How Data Analytics Help Cut New Orleans’s Murder Rate by 20%

All of us in the data analytics field generally keep abreast of how analytics is transforming the business space. Jigsawites, are encouraged to read all about the latest tools and developments regularly and ensure that their skill set is relevant. In the background somewhere though, we are all also very aware that data analytics is impacting us at a more personal level, but how many of us take the time to stay abreast of these developments?

Well that’s where I can help you. One of the advantages of having a job that involves writing, is that you are forced to read. If I don’t read and keep up-to-date with even seemingly random events and developments in the Data Industry, I would have no food for thought. Thankfully I love reading and so never get fed up of searching for and devouring any form of data content out there. Well this week I came across a really interesting article that talks about an untraditional use of data analytics that has impacted people like you and me, and I am happy to share this with you.

In an article titled New Orleans Cuts Murder Rate Using Data Analytics in, Jason Shueh tells us about New Orleans city’s fight with crime. He says that it is ranked the eighth highest city in terms of number of murders committed nationally and in 2013 had 155 victims. Though this seems high, this number is actually 20 percent less than in 2012, all thanks to The i-Team and Data Analytics. (Below are some excerpts from the article.)

The i-Team, is based on Bloomberg’s innovation model that relies heavily on data for decision-making. In this instance, that data has leveraged crime statistics to identify high risk individuals, criminal social networks and the neighborhoods that foster them.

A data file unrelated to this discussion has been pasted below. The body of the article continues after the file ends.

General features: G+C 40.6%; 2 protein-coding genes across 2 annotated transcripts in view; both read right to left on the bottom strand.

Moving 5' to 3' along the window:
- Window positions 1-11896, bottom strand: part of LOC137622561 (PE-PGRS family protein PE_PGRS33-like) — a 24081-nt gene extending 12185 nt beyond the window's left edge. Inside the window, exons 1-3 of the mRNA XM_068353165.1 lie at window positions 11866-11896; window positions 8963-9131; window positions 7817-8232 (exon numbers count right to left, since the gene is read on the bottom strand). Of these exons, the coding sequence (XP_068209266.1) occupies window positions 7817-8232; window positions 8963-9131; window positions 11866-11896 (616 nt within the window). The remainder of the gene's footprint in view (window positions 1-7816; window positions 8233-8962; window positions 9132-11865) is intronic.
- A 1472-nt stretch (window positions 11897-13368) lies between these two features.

The team was able to process data of crime and murders that dated back to 1960. They mapped crime trends for 70 neighborhoods onto a digital dashboard along with 30-, 10- and five-year homicide averages, with more granular data for the last three years broken down by police districts. Layered on top of this analysis was mapped statistics of educational attainment, unemployment rates and recidivism — add-ons intended to provide a holistic view.

The most visible use of data came from an endeavor to stop shootings. The pillar focused social programs and law enforcement outreach on the city’s percentage of at-risk young men. Core components included creation of a multi-agency gang unit targeting hot zones, bolstering illegal firearms seizures with manpower, inserting outreach workers in crime zones and hosting multi-department interventions with likely offenders — also called “call-ins” for the Group Violence Reduction Strategy.

Based on criminal records, analytics now routinely uncovers the city’s 800 individuals most likely to commit violent crimes every three months. Of the lot, members of the city’s most notorious gangs are requested to arrive at court as part of the call-in. They’re greeted by Landrieu, law enforcement and social service representatives and appeals are made to curtail violence. They are told that they are under surveillance and that if caught in any acts of violence, will be severely punished.

The end result, 20% reduction in murder. Not bad…Work goes on though and this year they hope to cut it down further. The insights have also prompted them to take on initiatives within high risk areas, to rehabilitate the youth, and receive help from the cities social services.

Want to read the full article? Click here

Interested in a career in Big Data? Check out UNext’s Big Data courses and see how you can get trained to become a Big Data specialist.

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